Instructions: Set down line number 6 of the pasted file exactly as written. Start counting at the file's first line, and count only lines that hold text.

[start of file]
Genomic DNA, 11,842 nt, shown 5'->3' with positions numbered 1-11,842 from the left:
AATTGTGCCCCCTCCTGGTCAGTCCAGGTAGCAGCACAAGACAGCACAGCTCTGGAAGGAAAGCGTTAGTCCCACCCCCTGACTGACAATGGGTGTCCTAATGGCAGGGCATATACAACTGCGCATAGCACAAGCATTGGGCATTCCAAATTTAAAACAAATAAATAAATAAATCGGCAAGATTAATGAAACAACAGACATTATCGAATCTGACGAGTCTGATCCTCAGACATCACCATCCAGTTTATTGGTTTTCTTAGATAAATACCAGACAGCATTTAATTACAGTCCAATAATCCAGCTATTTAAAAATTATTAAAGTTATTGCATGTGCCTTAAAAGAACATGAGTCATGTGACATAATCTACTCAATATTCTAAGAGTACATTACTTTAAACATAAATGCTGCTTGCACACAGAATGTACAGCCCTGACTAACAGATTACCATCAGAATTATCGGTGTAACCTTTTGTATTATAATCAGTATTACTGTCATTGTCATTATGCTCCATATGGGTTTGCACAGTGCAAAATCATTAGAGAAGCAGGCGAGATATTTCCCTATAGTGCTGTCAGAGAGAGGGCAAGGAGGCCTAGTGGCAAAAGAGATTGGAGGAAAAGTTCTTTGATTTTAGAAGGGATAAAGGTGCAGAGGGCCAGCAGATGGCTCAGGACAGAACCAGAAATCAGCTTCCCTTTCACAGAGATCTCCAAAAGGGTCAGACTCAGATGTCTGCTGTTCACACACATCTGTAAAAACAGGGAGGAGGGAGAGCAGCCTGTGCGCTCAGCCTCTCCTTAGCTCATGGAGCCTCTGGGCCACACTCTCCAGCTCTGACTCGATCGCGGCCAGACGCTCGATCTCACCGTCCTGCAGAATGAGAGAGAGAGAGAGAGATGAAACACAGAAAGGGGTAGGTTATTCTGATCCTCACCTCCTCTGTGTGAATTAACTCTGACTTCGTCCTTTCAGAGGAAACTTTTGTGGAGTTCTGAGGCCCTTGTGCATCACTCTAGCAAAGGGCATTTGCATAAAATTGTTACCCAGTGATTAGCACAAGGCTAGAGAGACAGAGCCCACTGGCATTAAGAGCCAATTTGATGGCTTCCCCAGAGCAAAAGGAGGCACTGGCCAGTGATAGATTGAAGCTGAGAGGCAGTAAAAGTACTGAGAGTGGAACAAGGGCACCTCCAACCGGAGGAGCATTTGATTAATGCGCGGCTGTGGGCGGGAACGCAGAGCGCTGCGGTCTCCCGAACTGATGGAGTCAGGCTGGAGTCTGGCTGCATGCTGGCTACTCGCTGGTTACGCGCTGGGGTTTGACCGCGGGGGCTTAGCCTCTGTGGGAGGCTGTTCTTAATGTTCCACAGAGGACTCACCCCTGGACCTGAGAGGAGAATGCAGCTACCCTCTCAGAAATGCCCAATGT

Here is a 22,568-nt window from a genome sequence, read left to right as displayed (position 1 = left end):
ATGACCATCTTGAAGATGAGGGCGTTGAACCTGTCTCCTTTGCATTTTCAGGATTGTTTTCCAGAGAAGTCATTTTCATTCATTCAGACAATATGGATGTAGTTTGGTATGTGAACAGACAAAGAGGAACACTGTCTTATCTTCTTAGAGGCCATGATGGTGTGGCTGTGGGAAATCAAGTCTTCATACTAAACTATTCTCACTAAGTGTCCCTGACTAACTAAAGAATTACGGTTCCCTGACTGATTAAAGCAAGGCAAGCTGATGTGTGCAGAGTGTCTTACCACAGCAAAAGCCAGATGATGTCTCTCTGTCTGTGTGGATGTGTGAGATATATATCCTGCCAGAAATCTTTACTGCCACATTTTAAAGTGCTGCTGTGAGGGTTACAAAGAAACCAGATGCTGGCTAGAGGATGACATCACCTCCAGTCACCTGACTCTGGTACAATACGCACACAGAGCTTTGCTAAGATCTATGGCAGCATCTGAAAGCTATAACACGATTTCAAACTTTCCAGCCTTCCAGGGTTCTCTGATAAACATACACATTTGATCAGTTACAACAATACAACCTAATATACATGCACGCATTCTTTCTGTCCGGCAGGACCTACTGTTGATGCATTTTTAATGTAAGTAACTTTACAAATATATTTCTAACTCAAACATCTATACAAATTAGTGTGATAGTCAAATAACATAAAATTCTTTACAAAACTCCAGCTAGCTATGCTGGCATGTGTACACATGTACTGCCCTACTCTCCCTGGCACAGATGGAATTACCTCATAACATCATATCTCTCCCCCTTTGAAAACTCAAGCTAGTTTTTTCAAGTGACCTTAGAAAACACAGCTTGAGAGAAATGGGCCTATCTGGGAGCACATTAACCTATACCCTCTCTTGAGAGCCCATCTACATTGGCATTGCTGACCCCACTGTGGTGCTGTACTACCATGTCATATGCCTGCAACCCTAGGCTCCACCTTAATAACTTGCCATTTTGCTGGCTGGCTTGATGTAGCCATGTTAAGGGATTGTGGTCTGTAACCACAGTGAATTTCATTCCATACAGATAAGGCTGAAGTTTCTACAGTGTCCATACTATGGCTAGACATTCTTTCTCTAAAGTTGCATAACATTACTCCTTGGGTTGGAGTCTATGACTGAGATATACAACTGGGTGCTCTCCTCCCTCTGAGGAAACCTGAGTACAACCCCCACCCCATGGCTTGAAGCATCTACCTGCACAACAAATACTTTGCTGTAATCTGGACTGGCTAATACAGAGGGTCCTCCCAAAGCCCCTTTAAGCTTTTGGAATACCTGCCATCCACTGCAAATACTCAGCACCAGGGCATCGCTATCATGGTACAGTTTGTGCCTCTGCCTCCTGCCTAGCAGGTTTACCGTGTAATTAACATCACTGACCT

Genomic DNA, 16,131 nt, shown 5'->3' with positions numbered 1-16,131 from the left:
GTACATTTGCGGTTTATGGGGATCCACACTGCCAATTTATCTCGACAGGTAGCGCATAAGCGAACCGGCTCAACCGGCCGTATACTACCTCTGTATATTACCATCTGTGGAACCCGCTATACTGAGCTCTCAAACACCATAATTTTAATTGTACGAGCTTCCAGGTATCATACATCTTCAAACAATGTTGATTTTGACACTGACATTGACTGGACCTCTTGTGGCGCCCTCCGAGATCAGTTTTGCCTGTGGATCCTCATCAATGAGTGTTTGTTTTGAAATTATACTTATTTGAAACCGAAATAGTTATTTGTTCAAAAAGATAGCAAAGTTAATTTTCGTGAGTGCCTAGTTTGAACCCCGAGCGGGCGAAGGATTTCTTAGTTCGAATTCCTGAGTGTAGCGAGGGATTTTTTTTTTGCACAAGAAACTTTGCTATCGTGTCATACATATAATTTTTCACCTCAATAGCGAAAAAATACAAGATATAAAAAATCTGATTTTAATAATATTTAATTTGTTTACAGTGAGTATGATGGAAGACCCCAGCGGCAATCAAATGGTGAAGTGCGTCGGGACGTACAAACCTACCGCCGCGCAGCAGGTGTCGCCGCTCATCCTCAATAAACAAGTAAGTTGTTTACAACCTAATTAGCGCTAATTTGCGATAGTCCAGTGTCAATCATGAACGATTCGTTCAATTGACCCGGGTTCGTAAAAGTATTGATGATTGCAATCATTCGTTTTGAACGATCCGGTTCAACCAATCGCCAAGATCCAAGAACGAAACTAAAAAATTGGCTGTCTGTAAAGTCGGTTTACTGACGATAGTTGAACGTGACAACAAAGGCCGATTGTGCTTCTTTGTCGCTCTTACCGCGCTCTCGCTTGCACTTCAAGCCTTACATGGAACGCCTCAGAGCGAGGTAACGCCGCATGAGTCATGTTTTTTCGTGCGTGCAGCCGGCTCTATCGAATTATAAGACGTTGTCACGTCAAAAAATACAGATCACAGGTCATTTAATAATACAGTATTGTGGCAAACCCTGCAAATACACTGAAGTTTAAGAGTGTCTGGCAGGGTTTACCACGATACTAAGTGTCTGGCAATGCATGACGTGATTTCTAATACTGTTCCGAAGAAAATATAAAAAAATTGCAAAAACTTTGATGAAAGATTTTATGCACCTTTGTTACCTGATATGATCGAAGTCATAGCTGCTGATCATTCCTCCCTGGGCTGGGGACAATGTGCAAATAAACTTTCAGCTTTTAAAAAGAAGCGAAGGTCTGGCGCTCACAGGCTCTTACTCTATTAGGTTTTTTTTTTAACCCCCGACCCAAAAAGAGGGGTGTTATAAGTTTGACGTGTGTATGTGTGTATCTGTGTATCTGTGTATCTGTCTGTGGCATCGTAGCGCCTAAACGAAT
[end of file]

GTACATTTGCGGTTTATGGGGATCCACACTGCCAATTTATCTCGACAGGTAGCGCATAAGCGAACCGGCTCAACCGGCCGTATACTACCTCTGTATATTACCATCTGTGGAACCCGCTATACTGAGCTCTCAAACACCATAATTTTAATTGTACGAGCTTCCAGGTATCATACATCTTCAAACAATGTTGATTTTGACACTGACATTGACTGGACCTCTTGTGGCGCCCTCCGAGATCAGTTTTGCCTGTGGATCCTCATCAATGAGTGTTTGTTTTGAAATTATACTTATTTGAAACCGAAATAGTTATTTGTTCAAAAAGATAGCAAAGTTAATTTTCGTGAGTGCCTAGTTTGAACCCCGAGCGGGCGAAGGATTTCTTAGTTCGAATTCCTGAGTGTAGCGAGGGATTTTTTTTTTGCACAAGAAACTTTGCTATCGTGTCATACATATAATTTTTCACCTCAATAGCGAAAAAATACAAGATATAAAAAATCTGATTTTAATAATATTTAATTTGTTTACAGTGAGTATGATGGAAGACCCCAGCGGCAATCAAATGGTGAAGTGCGTCGGGACGTACAAACCTACCGCCGCGCAGCAGGTGTCGCCGCTCATCCTCAATAAACAAGTAAGTTGTTTACAACCTAATTAGCGCTAATTTGCGATAGTCCAGTGTCAATCATGAACGATTCGTTCAATTGACCCGGGTTCGTAAAAGTATTGATGATTGCAATCATTCGTTTTGAACGATCCGGTTCAACCAATCGCCAAGATCCAAGAACGAAACTAAAAAATTGGCTGTCTGTAAAGTCGGTTTACTGACGATAGTTGAACGTGACAACAAAGGCCGATTGTGCTTCTTTGTCGCTCTTACCGCGCTCTCGCTTGCACTTCAAGCCTTACATGGAACGCCTCAGAGCGAGGTAACGCCGCATGAGTCATGTTTTTTCGTGCGTGCAGCCGGCTCTATCGAATTATAAGACGTTGTCACGTCAAAAAATACAGATCACAGGTCATTTAATAATACAGTATTGTGGCAAACCCTGCAAATACACTGAAGTTTAAGAGTGTCTGGCAGGGTTTACCACGATACTAAGTGTCTGGCAATGCATGACGTGATTTCTAATACTGTTCCGAAGAAAATATAAAAAAATTGCAAAAACTTTGATGAAAGATTTTATGCACCTTTGTTACCTGATATGATCGAAGTCATAGCTGCTGATCATTCCTCCCTGGGCTGGGGACAATGTGCAAATAAACTTTCAGCTTTTAAAAAGAAGCGAAGGTCTGGCGCTCACAGGCTCTTACTCTATTAGGTTTTTTTTTTAACCCCCGACCCAAAAAGAGGGGTGTTATAAGTTTGACGTGTGTATGTGTGTATCTGTGTATCTGTGTATCTGTCTGTGGCATCGTAGCGCCTAAACGAAT